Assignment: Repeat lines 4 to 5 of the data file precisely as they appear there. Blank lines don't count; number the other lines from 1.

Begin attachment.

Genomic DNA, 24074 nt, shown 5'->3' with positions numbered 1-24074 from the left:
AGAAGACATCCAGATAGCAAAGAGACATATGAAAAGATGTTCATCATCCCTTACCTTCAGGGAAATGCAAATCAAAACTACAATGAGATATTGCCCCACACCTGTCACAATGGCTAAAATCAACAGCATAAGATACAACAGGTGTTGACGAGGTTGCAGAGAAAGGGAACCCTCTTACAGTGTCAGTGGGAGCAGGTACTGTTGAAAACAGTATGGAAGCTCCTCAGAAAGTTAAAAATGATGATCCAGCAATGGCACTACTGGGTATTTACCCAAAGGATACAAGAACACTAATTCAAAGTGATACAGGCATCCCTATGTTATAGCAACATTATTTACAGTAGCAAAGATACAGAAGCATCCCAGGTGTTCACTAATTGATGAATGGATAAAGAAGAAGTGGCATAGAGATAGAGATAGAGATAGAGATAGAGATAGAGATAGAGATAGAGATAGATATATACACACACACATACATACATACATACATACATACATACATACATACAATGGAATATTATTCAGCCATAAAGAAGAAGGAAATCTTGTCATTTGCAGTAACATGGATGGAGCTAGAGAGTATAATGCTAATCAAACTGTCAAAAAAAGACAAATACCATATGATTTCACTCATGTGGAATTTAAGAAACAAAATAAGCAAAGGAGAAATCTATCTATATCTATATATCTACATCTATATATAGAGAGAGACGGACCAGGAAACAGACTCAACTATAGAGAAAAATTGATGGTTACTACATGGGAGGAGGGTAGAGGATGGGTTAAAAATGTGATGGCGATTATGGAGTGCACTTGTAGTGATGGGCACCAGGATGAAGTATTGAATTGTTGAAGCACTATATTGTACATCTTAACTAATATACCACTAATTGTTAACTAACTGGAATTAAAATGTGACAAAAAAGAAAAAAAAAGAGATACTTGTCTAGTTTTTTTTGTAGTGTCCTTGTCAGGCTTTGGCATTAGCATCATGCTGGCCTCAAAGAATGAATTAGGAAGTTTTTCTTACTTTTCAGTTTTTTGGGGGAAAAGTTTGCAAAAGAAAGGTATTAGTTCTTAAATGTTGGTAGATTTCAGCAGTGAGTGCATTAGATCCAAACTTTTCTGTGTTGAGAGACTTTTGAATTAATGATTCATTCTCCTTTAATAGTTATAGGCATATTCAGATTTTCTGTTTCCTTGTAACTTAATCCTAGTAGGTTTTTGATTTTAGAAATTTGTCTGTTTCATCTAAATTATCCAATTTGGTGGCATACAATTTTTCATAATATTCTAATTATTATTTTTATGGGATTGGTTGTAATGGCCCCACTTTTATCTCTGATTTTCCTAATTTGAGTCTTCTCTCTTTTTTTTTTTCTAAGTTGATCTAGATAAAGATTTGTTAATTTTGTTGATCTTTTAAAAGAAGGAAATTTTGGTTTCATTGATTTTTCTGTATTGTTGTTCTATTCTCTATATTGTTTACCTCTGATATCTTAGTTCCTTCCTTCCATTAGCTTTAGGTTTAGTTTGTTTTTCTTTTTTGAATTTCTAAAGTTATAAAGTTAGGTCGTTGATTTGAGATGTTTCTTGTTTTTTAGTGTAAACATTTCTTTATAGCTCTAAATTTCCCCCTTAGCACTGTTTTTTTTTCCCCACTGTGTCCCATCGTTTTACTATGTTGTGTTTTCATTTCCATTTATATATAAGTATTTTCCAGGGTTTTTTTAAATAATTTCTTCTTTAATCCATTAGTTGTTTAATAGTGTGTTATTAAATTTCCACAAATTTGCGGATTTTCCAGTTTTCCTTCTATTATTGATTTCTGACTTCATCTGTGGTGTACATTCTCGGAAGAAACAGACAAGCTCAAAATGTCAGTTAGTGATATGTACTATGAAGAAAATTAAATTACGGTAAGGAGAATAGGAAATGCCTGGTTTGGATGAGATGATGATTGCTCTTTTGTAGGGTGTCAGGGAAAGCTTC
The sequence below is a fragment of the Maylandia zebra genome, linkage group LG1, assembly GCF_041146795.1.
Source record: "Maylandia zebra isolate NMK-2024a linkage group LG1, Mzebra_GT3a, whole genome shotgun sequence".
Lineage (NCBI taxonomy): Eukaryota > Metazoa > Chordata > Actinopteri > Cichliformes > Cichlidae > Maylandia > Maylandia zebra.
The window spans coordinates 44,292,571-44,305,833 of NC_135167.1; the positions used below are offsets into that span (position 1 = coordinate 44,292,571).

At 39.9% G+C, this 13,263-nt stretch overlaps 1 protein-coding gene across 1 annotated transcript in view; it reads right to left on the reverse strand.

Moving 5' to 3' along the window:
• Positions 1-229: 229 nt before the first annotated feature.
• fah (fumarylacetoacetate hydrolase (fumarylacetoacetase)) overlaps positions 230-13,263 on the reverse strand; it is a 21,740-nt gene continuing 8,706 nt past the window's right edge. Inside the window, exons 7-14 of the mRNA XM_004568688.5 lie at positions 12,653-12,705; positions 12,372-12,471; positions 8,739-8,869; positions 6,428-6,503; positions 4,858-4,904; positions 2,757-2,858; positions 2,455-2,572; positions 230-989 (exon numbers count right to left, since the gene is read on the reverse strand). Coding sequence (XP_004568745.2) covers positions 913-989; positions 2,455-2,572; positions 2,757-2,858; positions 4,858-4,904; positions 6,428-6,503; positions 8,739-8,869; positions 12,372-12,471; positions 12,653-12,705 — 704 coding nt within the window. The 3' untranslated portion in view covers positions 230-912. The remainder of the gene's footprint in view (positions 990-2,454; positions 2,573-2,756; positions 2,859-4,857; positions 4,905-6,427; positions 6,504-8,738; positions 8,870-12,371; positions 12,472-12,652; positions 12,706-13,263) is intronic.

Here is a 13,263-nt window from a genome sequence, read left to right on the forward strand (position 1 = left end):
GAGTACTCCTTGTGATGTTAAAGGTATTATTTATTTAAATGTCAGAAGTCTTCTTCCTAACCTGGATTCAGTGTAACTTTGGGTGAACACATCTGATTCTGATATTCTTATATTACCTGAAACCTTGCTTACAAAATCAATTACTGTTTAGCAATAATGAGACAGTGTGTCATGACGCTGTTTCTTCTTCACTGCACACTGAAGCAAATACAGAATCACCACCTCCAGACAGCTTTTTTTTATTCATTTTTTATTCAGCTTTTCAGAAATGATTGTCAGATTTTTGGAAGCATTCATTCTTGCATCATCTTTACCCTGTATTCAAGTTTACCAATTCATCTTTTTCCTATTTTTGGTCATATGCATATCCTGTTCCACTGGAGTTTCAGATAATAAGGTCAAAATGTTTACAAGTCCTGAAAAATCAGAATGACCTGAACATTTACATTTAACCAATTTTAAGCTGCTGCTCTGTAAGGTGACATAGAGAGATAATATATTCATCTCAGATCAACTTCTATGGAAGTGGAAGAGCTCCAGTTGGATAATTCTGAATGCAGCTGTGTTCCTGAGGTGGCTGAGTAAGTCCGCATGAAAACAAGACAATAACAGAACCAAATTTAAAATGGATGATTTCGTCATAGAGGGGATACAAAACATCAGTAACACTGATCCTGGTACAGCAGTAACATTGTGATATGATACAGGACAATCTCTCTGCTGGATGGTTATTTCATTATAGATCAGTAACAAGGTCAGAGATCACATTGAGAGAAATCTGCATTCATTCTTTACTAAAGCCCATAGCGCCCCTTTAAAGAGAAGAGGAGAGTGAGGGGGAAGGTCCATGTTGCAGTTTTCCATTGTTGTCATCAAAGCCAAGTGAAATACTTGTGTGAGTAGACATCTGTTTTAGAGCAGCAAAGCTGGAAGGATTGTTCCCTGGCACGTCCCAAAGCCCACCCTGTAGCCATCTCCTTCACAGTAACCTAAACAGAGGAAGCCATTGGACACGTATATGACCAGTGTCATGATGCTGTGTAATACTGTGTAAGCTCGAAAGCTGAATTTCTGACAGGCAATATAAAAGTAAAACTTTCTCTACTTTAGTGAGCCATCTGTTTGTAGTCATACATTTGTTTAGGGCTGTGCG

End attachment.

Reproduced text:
Source record: "Maylandia zebra isolate NMK-2024a linkage group LG1, Mzebra_GT3a, whole genome shotgun sequence".
Lineage (NCBI taxonomy): Eukaryota > Metazoa > Chordata > Actinopteri > Cichliformes > Cichlidae > Maylandia > Maylandia zebra.